Mar. Drugs 2019, 17(12), 694; https://doi.org/10.3390/md17120694 - 10 Dec 2019
Cited by 5 | Viewed by 1273
Abstract
Active polysaccharides as safe and natural polymers against bacterial diarrhea have been reconsidered as an alternative to antibiotics. This work investigated the inhibiting effect of depolymerized sulfated galactans from Eucheuma serra and Gracilaria verrucosa on the growth and adhesion of diarrheagenic enterotoxigenic Escherichia [...] Read more.
Active polysaccharides as safe and natural polymers against bacterial diarrhea have been reconsidered as an alternative to antibiotics. This work investigated the inhibiting effect of depolymerized sulfated galactans from Eucheuma serra and Gracilaria verrucosa on the growth and adhesion of diarrheagenic enterotoxigenic Escherichia coli (ETEC) K88. Results showed that the sulfated polysaccharides with molecular weight distribution ≤20.0 kDa exhibited antibacterial activity against ETEC K88. A structure–activity study revealed that the anti-ETEC K88 activity of sulfated polysaccharides is strictly determined by their molecular weight distribution, sulfate group content, and monosaccharide composition. In addition, the promoted nucleic acid release and the fluorescence quenching of membrane proteins were observed after the treatment with selected polysaccharides. Scanning electron microscopy further confirmed that the depolymerized sulfated galactans can effectively inhibit ETEC K88 adhesion. In conclusion, depolymerized sulfated galactans exhibited an inhibitory effect on the growth and adhesion of ETEC K88. Full article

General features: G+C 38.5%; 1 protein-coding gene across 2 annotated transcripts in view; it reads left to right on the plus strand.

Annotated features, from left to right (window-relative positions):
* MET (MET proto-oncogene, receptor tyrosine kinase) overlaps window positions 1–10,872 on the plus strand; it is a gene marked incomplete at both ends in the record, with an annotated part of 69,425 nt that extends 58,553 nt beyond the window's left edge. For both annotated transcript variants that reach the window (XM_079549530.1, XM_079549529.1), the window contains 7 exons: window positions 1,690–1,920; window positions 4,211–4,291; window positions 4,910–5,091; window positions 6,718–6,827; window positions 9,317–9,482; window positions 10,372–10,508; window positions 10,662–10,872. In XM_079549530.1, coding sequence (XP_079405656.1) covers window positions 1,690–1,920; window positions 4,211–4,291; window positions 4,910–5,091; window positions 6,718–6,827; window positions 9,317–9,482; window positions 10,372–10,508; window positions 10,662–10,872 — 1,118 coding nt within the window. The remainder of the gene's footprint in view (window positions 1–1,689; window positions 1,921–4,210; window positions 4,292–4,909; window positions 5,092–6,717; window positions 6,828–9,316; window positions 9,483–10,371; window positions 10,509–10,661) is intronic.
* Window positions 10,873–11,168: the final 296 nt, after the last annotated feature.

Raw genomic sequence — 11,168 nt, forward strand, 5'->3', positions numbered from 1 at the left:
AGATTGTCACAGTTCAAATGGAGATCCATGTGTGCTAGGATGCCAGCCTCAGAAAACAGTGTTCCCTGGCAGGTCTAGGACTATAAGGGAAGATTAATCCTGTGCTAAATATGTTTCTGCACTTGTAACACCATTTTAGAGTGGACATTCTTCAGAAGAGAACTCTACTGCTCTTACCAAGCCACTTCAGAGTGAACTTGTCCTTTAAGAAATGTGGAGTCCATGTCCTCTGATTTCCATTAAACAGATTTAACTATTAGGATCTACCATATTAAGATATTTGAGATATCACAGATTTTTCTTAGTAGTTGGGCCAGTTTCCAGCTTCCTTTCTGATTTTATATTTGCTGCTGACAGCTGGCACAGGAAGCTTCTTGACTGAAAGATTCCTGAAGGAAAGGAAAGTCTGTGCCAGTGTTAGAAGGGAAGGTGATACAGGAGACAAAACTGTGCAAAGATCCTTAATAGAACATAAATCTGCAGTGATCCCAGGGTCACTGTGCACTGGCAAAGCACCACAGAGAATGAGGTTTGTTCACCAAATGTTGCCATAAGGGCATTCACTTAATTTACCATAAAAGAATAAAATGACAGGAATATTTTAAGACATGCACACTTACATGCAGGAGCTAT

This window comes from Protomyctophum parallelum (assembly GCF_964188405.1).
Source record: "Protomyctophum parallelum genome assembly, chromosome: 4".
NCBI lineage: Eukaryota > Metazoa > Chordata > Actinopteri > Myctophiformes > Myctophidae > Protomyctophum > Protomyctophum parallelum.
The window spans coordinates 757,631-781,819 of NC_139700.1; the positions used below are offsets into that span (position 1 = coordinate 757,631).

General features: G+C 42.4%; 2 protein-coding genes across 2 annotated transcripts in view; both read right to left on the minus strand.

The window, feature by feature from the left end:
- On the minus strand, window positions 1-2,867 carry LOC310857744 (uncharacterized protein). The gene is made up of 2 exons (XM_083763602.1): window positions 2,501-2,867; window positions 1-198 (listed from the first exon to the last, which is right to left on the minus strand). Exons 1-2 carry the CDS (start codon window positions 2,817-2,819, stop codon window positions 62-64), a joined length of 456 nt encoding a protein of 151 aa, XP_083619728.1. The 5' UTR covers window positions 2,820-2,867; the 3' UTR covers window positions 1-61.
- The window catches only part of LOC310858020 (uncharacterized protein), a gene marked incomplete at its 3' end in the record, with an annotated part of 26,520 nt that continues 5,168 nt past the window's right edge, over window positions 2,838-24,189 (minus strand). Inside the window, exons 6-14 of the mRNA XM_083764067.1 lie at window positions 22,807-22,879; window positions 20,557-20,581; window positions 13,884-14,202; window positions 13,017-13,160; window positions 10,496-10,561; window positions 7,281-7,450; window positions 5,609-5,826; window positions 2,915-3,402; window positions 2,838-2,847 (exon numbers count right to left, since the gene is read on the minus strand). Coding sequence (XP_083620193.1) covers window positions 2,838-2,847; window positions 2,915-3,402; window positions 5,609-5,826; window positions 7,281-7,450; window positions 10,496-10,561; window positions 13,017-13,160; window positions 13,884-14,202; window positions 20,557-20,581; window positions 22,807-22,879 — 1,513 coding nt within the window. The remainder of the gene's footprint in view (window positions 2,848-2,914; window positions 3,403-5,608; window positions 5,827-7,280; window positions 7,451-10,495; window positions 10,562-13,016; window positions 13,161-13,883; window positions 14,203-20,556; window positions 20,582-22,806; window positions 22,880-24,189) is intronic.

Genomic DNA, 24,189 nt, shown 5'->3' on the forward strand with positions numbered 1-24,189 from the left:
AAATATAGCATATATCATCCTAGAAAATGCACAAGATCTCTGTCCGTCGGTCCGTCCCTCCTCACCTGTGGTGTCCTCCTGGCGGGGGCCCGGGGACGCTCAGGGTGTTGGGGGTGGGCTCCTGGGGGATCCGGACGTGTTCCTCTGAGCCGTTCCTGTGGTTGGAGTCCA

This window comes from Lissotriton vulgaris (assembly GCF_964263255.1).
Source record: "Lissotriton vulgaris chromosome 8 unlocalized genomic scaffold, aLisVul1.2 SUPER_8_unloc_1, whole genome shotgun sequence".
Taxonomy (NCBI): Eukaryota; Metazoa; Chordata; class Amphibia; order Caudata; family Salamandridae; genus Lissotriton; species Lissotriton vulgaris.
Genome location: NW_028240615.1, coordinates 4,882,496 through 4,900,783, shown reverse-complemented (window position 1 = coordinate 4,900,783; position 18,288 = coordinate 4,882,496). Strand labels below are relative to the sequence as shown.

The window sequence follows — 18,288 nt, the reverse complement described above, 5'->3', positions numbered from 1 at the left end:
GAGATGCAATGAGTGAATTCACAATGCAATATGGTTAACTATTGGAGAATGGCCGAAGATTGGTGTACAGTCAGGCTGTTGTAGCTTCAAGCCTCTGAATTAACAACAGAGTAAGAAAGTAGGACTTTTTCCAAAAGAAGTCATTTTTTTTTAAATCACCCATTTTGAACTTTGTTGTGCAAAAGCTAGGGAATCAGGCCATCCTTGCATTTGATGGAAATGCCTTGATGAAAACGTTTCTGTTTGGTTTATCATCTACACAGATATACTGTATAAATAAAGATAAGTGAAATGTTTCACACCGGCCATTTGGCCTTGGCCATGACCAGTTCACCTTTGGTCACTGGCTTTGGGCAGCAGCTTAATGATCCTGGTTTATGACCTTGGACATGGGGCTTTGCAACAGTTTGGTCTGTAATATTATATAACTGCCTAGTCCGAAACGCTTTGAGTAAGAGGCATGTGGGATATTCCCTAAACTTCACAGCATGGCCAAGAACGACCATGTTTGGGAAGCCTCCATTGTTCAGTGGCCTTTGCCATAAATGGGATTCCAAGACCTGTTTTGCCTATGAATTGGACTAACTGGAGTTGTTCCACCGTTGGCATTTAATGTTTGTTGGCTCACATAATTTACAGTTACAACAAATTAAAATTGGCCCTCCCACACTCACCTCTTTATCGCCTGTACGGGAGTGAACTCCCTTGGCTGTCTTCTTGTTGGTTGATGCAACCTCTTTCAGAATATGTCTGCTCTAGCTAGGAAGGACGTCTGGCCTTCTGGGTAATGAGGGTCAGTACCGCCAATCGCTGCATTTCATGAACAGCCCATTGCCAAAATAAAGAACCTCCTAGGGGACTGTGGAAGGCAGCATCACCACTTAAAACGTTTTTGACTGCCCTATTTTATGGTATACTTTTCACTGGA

Show Figures

Figure 1

Review

Jump to: Research

Review
The Application of Seaweed Polysaccharides and Their Derived Products with Potential for the Treatment of Alzheimer’s Disease
Mar. Drugs 2021, 19(2), 89; https://doi.org/10.3390/md19020089 - 04 Feb 2021
Cited by 7 | Viewed by 1393
Abstract
Neurodegenerative diseases are among the most widespread diseases affecting humans, and the number of patients is only rising. Seaweed polysaccharide extracts show significant neuroprotective and reparative activities. Seaweed polysaccharides might provide the next big breakthrough in neurodegenerative disease treatment. This paper reviews the [...] Read more.
Neurodegenerative diseases are among the most widespread diseases affecting humans, and the number of patients is only rising. Seaweed polysaccharide extracts show significant neuroprotective and reparative activities. Seaweed polysaccharides might provide the next big breakthrough in neurodegenerative disease treatment. This paper reviews the applications of seaweed polysaccharides as potential treatments of neurodegenerative diseases. The particular focus is on fucoidan, ulvan, and their derivatives as potential agents to treat Alzheimer’s disease. This review provides a critical update on the progress in this important research area. Full article
Show Figures

Figure 1

Review
Polyphenols from Brown Seaweeds (Ochrophyta, Phaeophyceae): Phlorotannins in the Pursuit of Natural Alternatives to Tackle Neurodegeneration
Mar. Drugs 2020, 18(12), 654; https://doi.org/10.3390/md18120654 - 18 Dec 2020
Cited by 4 | Viewed by 888
Abstract
Globally, the burden of neurodegenerative disorders continues to rise, and their multifactorial etiology has been regarded as among the most challenging medical issues. Bioprospecting for seaweed-derived multimodal acting products has earned increasing attention in the fight against neurodegenerative conditions. Phlorotannins (phloroglucinol-based polyphenols exclusively [...] Read more.